Ontario ambulance dispatch codes

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ClemeRo1

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I live in Ontario and I have a scanner. On the ambulance freq. when they are dispatching call, they always say the following 2 terms followed by a bunch of munbers: UTM & Mappass (it sounds like that, might not be the way it is spell) Does anyone know what those 2 words mean. If so can you advise me and explain them.

Thanks in advance.

my e-mail is Robin.P.Clement@hotmail.com
 

exkalibur

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UTM is a format used for indicating position which uses a grid type reference.

"Mappass" is actually "Map Page" which refers to what page in the EMS map book to look in.

The reason UTM is used for EMS map books is because they are coordinated across Ontario, ensuring that every map book has the same scale, and uses a common reference - in this case, UTM.

Map book locations can be referred to in two ways - using the map page and "bingo" coordinates (example: Page 8364, A-4 - which would be the left most column and the 4th row), or as a UTM coordinate of 646 4776. Either one is correct, but again, the UTM is a universal method, and is less confusing as no two points in any map book will have the same coordinates.

You might also hear the term "Geocode". This is synonymous to "UTM". Geocode is the commonly used 'slang' if you will, for UTM.
 

ClemeRo1

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Ok so If I understand. Every city of ontario have a map. and the Map Page is the page that the map is take from ()You can say)

Thanks. It is verry apreciated.
 

exkalibur

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Yup.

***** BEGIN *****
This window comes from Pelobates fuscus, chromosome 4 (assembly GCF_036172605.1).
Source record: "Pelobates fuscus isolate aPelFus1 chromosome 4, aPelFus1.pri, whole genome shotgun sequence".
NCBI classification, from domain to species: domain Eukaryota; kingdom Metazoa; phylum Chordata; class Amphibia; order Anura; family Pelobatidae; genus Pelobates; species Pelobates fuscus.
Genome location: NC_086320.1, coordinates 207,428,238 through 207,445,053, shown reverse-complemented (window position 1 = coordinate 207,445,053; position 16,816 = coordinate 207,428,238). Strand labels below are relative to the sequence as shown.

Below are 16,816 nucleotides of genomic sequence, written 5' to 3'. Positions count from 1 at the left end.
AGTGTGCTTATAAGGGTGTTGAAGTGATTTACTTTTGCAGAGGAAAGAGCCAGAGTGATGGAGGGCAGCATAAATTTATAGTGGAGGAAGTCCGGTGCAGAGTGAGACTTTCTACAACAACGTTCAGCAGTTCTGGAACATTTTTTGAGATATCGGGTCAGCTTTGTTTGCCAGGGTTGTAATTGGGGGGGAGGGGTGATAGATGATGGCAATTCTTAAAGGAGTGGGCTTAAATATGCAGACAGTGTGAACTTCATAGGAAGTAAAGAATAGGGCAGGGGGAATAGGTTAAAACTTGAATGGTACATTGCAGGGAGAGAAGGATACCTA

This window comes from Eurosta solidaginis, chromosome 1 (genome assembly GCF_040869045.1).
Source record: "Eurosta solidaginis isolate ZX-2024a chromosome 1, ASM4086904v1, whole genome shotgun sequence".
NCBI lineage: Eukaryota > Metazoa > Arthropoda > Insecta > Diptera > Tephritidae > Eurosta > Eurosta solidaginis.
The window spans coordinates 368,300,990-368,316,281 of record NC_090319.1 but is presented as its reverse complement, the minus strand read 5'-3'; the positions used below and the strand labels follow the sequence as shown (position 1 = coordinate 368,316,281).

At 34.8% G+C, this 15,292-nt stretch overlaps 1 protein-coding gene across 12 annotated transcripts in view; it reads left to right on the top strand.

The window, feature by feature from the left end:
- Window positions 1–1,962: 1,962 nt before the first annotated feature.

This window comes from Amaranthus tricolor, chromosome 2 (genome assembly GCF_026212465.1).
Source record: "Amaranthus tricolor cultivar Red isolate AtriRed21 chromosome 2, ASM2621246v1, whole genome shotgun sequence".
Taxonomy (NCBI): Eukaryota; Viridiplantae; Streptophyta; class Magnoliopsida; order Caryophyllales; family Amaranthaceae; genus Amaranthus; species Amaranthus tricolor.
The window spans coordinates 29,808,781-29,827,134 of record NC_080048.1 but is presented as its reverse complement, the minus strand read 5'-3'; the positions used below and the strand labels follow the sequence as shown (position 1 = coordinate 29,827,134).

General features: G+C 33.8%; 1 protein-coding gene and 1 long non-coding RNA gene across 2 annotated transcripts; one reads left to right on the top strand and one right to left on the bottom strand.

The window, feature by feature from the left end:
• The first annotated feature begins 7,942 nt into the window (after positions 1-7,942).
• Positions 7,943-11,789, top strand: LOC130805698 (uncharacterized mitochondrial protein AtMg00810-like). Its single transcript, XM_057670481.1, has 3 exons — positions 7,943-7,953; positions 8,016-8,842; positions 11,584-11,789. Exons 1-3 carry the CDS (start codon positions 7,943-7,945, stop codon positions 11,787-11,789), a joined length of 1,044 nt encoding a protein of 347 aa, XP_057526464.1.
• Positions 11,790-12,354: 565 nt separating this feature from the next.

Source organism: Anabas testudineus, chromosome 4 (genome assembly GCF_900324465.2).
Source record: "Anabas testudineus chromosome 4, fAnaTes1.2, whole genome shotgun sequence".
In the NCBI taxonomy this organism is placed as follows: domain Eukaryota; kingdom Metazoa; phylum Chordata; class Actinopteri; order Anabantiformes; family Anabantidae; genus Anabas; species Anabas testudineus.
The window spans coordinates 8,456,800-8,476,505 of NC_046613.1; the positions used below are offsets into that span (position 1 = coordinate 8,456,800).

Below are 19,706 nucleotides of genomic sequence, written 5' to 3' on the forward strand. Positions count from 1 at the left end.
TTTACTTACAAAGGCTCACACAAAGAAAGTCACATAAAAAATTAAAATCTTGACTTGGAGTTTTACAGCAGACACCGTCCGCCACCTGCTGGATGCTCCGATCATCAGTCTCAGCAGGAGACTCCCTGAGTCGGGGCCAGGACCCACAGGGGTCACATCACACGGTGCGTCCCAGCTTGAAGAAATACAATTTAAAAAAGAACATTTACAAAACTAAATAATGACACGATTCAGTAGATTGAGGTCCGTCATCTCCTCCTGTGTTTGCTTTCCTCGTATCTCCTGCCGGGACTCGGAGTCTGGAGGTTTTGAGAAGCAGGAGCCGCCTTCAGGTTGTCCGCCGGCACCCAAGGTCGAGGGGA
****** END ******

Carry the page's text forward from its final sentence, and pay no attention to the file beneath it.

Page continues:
Basically think of it this way.

The Ministry of Health took a map of Ontario and overlaid a grid on it. That grid is the UTM system they use. Every position has a unique point. Every map page number is also unique.

If you were to put together a map book with all of Ontario, using the scale they do, you'd probably have something 3 feet thick.
 

KevMuskoka

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My guess is that it was a patient being transported on a "1 and a 4" or something similar.

That combination, said that way, is generally a "Code 1 CTAS level 4" (the other way, "Code 4, CTAS level 1" is a BAD, close to Death patient).

The CTAS (Canadian Triage and Acuity Levels) are available by seaching the internet. It describes the patients condition, on a scale that is known by emergency physicians and nurses. The "Code 4" or "Code 1" is the way the ambulance is travelling.

I could be completely off on this, but, that's really the best answer I can give in regards to what was said, without it sounding like vital signs or a patient description.

Kevin
 

xlq771

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Code 31-4 is refering to the Ontario Liquor Licence Act , Section 31, Subsection 4, which refers to being drunk in view of the public. I have heard police refer to it daily. I didn't know that EMS uses the same refernce.
 

roop

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If I had to guess I'd agree with Kevin, as I have never used or heard any other crew here useing the 31-4 code for the intox person but it may be a regional thing.
 

KevMuskoka